I was off work yesterday and today.  I planned it, because it was time for the Oktoberfest in the town of Walhalla, SC.  It’s a tradition my family always honors.  Since we moved to this area, heck, even when we interviewed, Oktoberfest was, and has remained, a delight.  Sure, there are always Euro-purists who complain that it isn’t the same as Oktoberfest in Germany.  No kidding!  It’s been diluted by 150 years of South Appalachian Culture!  (I’ll bet the ones in Germany don’t have a booth manned by the Cherokee Nation, fried Twinkies or Southern Funnel Cakes.)  But what matters is that it is a cool, Autumn evening, with music playing, children holding the hands of their parents, good food, over-priced carnival rides, smiling but scary carnival workers and the rapid flow of money from wallets to points unknown.

Oktoberfest in the sunshine

Oktoberfest in the sunshine

Oktoberfest makes my children giddy with delight.  It’s a time my wife and I can hold hands and see people we rarely see in public.  It’s a time we can mutually, knowingly, intentionally, unite in indulging our children.  We’ve rather measured their growth at the event; not so many years ago, they road tiny trains shaped like caterpillars and thought it fantastic.  Now, they check their hair and outfits, eat endlessly and only ride things capable of inducing vertigo and vomiting.  Ah, times change!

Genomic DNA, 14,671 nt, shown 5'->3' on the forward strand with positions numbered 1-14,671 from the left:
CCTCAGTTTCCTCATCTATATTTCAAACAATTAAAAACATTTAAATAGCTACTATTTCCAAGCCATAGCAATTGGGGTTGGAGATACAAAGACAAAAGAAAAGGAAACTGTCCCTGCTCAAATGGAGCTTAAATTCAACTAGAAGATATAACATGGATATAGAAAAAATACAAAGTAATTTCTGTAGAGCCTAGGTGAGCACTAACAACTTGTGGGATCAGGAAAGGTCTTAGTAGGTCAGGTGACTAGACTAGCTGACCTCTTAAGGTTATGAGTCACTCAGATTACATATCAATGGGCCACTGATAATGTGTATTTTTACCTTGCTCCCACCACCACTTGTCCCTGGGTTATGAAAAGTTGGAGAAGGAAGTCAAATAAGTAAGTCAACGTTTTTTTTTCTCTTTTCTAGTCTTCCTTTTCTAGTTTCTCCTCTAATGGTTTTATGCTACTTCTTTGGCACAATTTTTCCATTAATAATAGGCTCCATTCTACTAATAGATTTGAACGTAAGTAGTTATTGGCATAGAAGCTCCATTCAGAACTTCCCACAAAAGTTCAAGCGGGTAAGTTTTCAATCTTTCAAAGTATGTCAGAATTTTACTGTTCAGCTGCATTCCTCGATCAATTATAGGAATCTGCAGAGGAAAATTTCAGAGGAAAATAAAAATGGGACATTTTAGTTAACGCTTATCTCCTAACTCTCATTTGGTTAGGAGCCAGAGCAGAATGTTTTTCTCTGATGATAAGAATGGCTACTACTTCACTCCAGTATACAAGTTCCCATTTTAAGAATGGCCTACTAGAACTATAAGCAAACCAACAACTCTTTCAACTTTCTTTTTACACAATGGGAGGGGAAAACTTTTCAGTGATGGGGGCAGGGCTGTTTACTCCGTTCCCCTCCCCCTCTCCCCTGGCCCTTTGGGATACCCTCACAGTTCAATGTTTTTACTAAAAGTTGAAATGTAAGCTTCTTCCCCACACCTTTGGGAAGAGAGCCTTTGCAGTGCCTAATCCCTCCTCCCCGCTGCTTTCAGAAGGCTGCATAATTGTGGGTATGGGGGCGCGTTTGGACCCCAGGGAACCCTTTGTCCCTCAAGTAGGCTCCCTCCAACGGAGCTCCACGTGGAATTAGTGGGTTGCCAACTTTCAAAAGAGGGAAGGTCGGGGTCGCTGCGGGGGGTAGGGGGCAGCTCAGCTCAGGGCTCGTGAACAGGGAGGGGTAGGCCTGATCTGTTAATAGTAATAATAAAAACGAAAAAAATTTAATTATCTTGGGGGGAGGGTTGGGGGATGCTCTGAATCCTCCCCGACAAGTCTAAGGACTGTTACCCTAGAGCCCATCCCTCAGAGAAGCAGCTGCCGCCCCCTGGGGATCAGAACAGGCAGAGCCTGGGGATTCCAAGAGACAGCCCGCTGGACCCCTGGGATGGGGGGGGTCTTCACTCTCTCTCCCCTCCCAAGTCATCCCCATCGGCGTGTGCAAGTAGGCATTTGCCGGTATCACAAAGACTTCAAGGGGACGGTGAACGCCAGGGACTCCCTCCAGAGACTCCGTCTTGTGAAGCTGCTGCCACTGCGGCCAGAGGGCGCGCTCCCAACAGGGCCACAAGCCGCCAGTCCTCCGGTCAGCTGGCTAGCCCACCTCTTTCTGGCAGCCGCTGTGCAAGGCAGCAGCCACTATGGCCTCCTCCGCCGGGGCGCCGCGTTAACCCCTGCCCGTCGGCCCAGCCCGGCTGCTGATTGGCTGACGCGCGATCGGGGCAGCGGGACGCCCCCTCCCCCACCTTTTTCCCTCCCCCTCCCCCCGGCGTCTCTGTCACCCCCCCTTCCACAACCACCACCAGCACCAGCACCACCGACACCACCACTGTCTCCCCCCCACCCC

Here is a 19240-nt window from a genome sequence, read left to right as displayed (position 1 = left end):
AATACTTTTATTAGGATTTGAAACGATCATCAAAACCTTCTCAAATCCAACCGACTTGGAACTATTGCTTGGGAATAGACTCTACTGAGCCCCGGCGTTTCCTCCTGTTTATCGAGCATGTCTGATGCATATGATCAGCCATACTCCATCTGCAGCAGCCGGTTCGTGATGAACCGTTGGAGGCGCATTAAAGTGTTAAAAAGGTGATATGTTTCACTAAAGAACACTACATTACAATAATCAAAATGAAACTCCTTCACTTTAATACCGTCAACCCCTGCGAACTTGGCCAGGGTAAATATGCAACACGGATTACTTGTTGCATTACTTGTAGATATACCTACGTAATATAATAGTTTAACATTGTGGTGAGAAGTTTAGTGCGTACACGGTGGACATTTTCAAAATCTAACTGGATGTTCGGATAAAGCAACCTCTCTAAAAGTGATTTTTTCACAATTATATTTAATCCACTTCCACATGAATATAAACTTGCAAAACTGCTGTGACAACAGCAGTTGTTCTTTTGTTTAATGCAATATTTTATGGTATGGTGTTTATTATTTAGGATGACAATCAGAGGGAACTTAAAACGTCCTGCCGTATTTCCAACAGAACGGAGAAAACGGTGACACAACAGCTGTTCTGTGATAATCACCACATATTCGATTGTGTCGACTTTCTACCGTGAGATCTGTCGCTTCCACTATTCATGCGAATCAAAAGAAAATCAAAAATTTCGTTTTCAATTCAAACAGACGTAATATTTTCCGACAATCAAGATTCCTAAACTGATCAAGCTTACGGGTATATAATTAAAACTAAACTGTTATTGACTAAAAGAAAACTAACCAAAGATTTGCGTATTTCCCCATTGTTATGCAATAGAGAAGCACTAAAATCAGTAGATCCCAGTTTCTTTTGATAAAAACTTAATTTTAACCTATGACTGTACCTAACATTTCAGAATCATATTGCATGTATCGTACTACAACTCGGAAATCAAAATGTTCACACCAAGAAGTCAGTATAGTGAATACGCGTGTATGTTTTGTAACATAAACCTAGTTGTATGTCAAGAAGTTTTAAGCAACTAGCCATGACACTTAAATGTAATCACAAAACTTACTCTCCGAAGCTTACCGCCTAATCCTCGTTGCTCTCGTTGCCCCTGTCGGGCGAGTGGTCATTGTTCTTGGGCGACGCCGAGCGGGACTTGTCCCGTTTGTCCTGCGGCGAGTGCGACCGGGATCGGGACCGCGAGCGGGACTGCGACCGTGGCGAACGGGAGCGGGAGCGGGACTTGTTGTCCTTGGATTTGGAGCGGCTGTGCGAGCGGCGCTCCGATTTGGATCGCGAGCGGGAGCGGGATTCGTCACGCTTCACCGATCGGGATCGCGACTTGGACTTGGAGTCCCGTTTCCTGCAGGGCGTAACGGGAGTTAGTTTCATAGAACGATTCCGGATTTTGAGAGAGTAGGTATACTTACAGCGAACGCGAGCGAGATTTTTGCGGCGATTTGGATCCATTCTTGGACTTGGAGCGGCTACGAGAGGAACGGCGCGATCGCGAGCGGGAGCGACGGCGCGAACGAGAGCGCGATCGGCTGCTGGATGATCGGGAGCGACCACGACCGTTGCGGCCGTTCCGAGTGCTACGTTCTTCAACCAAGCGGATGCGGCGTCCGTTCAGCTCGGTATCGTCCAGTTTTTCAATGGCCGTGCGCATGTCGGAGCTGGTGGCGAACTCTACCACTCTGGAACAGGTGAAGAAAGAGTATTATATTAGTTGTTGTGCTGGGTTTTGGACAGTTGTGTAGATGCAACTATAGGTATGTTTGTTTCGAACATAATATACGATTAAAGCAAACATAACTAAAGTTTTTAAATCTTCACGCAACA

This year it rained, and rained and rained.  We met dear friends, who spent yesterday and today with our family, and all of us (brothers and sisters-in-law, nephews, nieces and God-daughter included), waded through ankle-deep mud last night, and today we walked through the town of Walhalla in a steady drizzle.  Not so good for business, but it’s still delightful to see folks who were sweating in endless August a few weeks ago, now huddled by heaters and wearing sweatshirts.

Tonight, we ate pizza and I took a rare mid-day nap.   I played X-Box with my boys.  My wife and daughter are watching the Hannah Montana Movie.  It’s still cool and wet outside.  Obviously, I’m not at work.  And I feel calm and rested.

That’s my point.  I’ve been fatigued and stressed lately.  I have been missing my family-time.  It leaves me lonely, annoyed, angry and frustrated.  Far, far more than any difficulty of patient-care, rules or regulations; far more than drug seekers, billing problems or health-care reform.  When I miss the people I love, when I am separate from my lovely wife and children,  I feel compromised.  When I am with them, I feel happy, rested, calm.

A great deal of our miseries could probably be cured with a simple prescription.  More time spent resting, sitting, talking, laughing, even working around the house with the ones we pledged to love and the ones we brought into the world to nurture, with the families who nurtured us and with the friends who supported us in our trials.

There it is:

Rx: Time off with loved ones

Sig:  Apply liberally and frequently

Disp:  As much as patient can afford, then a little more that he or she can’t

Refills:  You bet

Happy Oktoberfest!  Sleep well under warm blankets.  Kiss your children good-night.  And God bless you beyond your wildest, fall-colored dreams.


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